Currently, there are many nanoparticles available for application in agriculture. Therefore, it is expected that the agricultural environment becomes polluted with these materials especially heavy metals used in preparing nanoparticles. Some studies showed negative impacts on honey bees include nanosilver 25 ppm added to bee feeding reduced the longevity of workers under laboratory conditions [66], and the high concentrations of ZnO NMs decreased feeding rate [69]. Also, ZnO NMs could cause metabolic impairment (decrease in total protein brain level), decrease in survival, and elevation of AChE and GST activities. That could indicate a significant effect of ZnO NMs on the neuronal system of bees [70]. The toxic effect of TiO2, ZnO-TiO2, and Ag-TiO2 nanoparticles on Apis mellifera increased along with the increase in the concentration and the exposure time [71]. Cerium (IV) oxide nanoparticles (nCeO2s) caused sublethal changes in bees after chronic oral exposure [72], and the sublethal concentrations of CdO or PbO nanoparticles added to sugar syrup showed negative impacts on the histological and cellular structure of midgut cells of bee workers [73].

On the other side, acceptable levels of silver without risk to humans were detected in combs and honey from nano-silver coated hives [26], suggesting the safety of using nanomaterials with beekeeping tools. Nanoemulsion of hexanal showed no adverse effect on bees without causing any mortality [74, 75], and no adverse chronic effects on bees exposed to nanosized carbon black and titanium dioxide were detected on enzymatic activity, feeding, and survival [76]. Different concentrations of ZnO nanomaterials showed no impact on the survival of bees or enzymatic activity of glutathione S-transferase and the neurotoxicity biomarker acetylcholinesterase [69]. The residues of nanoparticles in bee products due to the direct applications of nanoparticles on plants have not been widely investigated. It is known that honey bees are utilized as bio-indictor for environmental pollution with different contaminants [77-79]. Thus, honey bees and bee products can be also used to monitor environmental contamination with nanoparticles. More studies either under laboratory or field conditions are required to assess the potential hazards of nanoparticles on bee behaviors, physiology, activities, the productivity of colonies, and on bee diseases and pests. In general, it could be expected that the hazards of these materials are less than traditional pesticides due to the small amounts used during field applications. However, the effects of nanoparticles on honeybees should be fully evaluated before they are incorporated into sustainable agriculture [80].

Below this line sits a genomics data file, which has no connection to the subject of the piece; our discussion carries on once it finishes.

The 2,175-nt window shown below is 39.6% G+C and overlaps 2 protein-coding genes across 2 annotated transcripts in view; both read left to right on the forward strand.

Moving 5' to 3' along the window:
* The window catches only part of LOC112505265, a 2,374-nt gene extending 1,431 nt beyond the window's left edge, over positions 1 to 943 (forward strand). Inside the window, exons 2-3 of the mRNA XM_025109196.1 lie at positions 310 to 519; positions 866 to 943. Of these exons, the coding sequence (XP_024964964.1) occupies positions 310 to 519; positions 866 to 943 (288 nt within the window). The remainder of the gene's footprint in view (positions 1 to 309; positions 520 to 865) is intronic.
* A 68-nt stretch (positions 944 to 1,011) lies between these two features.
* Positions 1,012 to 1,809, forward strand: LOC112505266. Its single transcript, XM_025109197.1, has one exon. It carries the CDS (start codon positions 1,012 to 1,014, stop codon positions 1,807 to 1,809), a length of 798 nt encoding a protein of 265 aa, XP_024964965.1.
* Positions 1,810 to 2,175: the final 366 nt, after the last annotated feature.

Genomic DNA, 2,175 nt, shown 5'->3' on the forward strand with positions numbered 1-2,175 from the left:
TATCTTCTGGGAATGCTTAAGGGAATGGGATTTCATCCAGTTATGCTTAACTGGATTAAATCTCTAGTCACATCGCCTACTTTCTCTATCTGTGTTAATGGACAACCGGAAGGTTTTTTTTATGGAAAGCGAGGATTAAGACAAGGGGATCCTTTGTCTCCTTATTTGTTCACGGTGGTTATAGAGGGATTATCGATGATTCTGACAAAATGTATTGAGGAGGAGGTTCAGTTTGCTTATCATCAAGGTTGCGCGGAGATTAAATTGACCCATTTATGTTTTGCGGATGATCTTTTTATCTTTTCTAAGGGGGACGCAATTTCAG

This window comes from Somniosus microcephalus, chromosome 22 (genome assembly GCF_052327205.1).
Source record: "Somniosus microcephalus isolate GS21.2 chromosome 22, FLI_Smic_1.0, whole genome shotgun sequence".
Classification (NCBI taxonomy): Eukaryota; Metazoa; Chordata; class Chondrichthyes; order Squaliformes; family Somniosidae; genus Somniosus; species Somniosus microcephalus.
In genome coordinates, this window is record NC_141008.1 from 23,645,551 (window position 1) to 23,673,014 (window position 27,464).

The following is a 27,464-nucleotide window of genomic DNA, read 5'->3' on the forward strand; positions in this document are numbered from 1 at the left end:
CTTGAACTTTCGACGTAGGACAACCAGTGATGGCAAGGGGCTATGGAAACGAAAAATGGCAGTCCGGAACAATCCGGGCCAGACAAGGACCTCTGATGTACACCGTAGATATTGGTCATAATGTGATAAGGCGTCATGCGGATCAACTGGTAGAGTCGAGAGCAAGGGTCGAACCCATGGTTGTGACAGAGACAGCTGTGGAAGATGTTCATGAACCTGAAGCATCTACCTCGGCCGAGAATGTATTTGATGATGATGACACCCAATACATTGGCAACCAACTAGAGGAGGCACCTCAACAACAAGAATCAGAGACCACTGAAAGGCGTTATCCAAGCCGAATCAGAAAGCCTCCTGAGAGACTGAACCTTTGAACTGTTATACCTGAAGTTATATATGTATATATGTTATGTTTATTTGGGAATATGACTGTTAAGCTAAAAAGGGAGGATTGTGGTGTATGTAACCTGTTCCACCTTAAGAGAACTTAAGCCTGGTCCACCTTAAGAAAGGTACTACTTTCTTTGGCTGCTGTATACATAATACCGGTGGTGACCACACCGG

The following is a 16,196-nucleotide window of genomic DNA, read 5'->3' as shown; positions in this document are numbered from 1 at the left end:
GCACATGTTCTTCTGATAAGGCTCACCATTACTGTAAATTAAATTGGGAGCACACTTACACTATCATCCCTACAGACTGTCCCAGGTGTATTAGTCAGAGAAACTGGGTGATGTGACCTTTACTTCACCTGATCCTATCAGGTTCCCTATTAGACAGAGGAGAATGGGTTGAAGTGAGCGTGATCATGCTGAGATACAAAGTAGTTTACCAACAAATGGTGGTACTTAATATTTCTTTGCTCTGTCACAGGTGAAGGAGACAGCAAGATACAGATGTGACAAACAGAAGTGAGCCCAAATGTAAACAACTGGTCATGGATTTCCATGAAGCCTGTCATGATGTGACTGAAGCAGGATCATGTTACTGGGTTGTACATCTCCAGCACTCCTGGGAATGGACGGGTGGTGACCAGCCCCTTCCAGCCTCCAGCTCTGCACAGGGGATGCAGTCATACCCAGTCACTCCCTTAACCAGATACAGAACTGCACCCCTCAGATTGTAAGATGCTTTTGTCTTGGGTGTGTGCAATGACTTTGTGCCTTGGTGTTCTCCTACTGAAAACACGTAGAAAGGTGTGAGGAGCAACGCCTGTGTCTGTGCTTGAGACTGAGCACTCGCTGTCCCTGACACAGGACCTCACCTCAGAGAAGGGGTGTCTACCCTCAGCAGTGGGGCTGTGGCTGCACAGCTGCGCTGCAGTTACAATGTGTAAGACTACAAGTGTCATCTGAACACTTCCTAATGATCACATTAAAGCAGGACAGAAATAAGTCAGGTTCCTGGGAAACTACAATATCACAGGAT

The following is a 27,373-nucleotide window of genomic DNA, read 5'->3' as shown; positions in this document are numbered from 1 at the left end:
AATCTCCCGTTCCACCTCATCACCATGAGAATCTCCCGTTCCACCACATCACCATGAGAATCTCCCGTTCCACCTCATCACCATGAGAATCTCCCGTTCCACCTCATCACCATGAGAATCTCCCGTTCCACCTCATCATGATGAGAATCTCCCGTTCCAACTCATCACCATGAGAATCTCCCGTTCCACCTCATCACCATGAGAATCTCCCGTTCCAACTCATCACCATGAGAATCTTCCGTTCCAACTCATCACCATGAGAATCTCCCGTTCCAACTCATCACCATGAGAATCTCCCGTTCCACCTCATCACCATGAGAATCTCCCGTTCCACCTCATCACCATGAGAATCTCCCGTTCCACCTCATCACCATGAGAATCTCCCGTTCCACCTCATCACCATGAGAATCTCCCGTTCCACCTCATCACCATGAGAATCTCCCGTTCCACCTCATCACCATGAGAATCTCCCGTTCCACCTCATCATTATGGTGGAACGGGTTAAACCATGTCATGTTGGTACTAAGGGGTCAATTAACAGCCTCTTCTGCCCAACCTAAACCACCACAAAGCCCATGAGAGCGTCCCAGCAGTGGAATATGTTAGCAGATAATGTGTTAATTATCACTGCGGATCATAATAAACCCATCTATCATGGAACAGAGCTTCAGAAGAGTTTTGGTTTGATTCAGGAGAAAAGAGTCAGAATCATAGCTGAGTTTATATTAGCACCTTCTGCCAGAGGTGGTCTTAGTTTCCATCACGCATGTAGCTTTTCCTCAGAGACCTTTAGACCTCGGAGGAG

It is clear that nanotechnology is promising to develop beekeeping and can be applied in many aspects. Researchers are encouraged to perform more studies on applications of nanotechnology in beekeeping and to select the most suitable formulations to accomplish the required tasks. The potential hazards of nanoparticles on honey bees as target or non-target organisms worth additional investigations.


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Entomology and Applied Science Letters is an international peer reviewed publication which publishes scientific research & review articles related to insects that contain information of interest to a wider audience, e.g. papers bearing on the theoretical, genetic, agricultural, medical and biodiversity issues. Emphasis is also placed on the selection of comprehensive, revisionary or integrated systematics studies of broader biological or zoogeographical relevance. Papers on non-insect groups are no longer accepted. In addition to full-length research articles and reviews, the journal publishes interpretive articles in a Forum section, Short Communications, and Letters to the Editor. The journal publishes reports on all phases of medical entomology and medical acarology, including the systematics and biology of insects, acarines, and other arthropods of public health and veterinary significance.
Issue 1 Volume 8 - 2021
Call for Papers
Entomology and Applied Science Letters supports the submission of entomological papers that contain information of interest to a wider reader groups e. g. papers bearing on taxonomy, phylogeny, biodiversity, ecology, systematic, agriculture, morphology. The selection of comprehensive, revisionary or integrated systematics studies of broader biological or zoogeographical relevance is also important. Distinguished entomologists drawn from different parts of the world serve as honorary members of the Editorial Board. The journal encompasses all the varied aspects of entomological research. This has become the need felt in scientific research due to the emphasis on intra-, inter-, and multi-disciplinary approach.